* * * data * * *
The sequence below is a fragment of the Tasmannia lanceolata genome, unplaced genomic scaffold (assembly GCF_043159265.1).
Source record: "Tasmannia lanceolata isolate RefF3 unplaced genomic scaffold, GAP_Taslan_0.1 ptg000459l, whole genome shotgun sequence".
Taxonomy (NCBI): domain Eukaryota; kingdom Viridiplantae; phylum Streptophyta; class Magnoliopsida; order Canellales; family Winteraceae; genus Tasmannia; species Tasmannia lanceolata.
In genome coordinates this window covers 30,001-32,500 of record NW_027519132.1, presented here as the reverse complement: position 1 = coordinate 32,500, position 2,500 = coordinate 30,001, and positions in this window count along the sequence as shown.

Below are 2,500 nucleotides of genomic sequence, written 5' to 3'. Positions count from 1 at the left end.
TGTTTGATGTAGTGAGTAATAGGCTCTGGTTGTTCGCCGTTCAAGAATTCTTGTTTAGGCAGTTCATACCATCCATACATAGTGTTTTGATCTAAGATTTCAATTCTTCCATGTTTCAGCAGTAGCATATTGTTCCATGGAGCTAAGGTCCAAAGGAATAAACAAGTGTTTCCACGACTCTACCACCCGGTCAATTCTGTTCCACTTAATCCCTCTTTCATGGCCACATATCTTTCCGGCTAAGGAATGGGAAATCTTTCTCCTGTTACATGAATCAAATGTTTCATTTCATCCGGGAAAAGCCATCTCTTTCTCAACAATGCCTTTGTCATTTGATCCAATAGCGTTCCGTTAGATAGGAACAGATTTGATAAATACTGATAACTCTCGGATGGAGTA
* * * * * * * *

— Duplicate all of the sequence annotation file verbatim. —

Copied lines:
The sequence below is a fragment of the Tasmannia lanceolata genome, unplaced genomic scaffold (assembly GCF_043159265.1).
Source record: "Tasmannia lanceolata isolate RefF3 unplaced genomic scaffold, GAP_Taslan_0.1 ptg000459l, whole genome shotgun sequence".
Taxonomy (NCBI): domain Eukaryota; kingdom Viridiplantae; phylum Streptophyta; class Magnoliopsida; order Canellales; family Winteraceae; genus Tasmannia; species Tasmannia lanceolata.
In genome coordinates this window covers 30,001-32,500 of record NW_027519132.1, presented here as the reverse complement: position 1 = coordinate 32,500, position 2,500 = coordinate 30,001, and positions in this window count along the sequence as shown.

Below are 2,500 nucleotides of genomic sequence, written 5' to 3'. Positions count from 1 at the left end.
TGTTTGATGTAGTGAGTAATAGGCTCTGGTTGTTCGCCGTTCAAGAATTCTTGTTTAGGCAGTTCATACCATCCATACATAGTGTTTTGATCTAAGATTTCAATTCTTCCATGTTTCAGCAGTAGCATATTGTTCCATGGAGCTAAGGTCCAAAGGAATAAACAAGTGTTTCCACGACTCTACCACCCGGTCAATTCTGTTCCACTTAATCCCTCTTTCATGGCCACATATCTTTCCGGCTAAGGAATGGGAAATCTTTCTCCTGTTACATGAATCAAATGTTTCATTTCATCCGGGAAAAGCCATCTCTTTCTCAACAATGCCTTTGTCATTTGATCCAATAGCGTTCCGTTAGATAGGAACAGATTTGATAAATACTGATAACTCTCGGATGGAGTA